What is it?
Experiential learning refers to the learning that happens when we experience something. In other words, experiential learning is the knowledge students gain from actively doing something as opposed to for example the knowledge they can acquire from passively reading a book. Experiential Learning can take many different forms, but one of the most common in progressive education is Project-Based Learning where students work on a project that requires them to study and interact with real-world issues. Project-Based Experiential Learning usually happens over several weeks as students familiarize themselves with the theme for the project (such as climate change, Indian culture, or math in the supermarket) and demonstrate their understanding in different ways. Other common forms of Experiential Learning include role-playing and simulations, and doing an internship to learn more about a particular profession by immersing oneself in the actual work.
Why is it important?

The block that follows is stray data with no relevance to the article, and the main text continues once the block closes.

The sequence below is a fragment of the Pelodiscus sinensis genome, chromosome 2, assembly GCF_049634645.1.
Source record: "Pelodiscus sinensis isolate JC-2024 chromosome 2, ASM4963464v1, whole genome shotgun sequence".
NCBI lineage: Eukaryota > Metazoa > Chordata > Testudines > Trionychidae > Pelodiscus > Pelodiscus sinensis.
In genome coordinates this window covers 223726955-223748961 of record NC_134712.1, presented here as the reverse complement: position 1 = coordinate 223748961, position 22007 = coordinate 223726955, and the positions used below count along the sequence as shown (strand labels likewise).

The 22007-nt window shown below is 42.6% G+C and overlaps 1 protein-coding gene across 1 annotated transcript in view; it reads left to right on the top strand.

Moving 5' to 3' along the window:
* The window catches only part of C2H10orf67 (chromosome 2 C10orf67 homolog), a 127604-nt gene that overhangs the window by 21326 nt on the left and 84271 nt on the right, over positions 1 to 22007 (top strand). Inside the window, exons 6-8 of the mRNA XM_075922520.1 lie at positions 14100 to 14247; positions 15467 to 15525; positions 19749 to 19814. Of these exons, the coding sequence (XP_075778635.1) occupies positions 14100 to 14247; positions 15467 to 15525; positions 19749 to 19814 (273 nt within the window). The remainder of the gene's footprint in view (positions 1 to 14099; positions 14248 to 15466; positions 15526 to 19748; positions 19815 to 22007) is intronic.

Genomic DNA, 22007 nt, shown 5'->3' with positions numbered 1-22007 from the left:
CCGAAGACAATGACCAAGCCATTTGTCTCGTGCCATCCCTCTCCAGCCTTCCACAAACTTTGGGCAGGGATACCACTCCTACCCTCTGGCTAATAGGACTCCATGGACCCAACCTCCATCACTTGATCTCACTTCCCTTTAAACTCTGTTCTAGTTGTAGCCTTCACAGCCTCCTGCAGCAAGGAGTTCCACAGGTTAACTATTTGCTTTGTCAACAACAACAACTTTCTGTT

The essence of Experiential Learning is that students explore and learn from real-life experiences and scenarios. The importance of such learning opportunities cannot be overstated given how research shows again and again that student motivation increases when students recognize a link between what they’re learning and its actual application in the real world, especially their own lives. By connecting students with the world around them, Experiential Learning also gives them a chance to explore and recognize the interdisciplinarity of reality. Understanding real world problems cannot be achieved from the perspective of a single discipline: grasping the concept of climate change and the debate surrounding it for example demands an ability to connect insight from fields such as biology, social studies, economics and politics. Experiential Learning offers a richer and more nuanced understanding of the world, thus making it easier for students to apply the knowledge and skills they learn in school to the context of their lives outside school. In addition, Project-Based Learning in particular hones students collaboration and team-working abilities, while role-playing and simulations are great for learning about perspective-taking and empathy.
How will we use it?
We will train our educators in the various forms of experiential learning, and help them appreciate the value of real-life learning experiences. We will then leave it up to the individual educator’s discretion to design their own curricula using experiential methods in the way they see best fits the learning goals.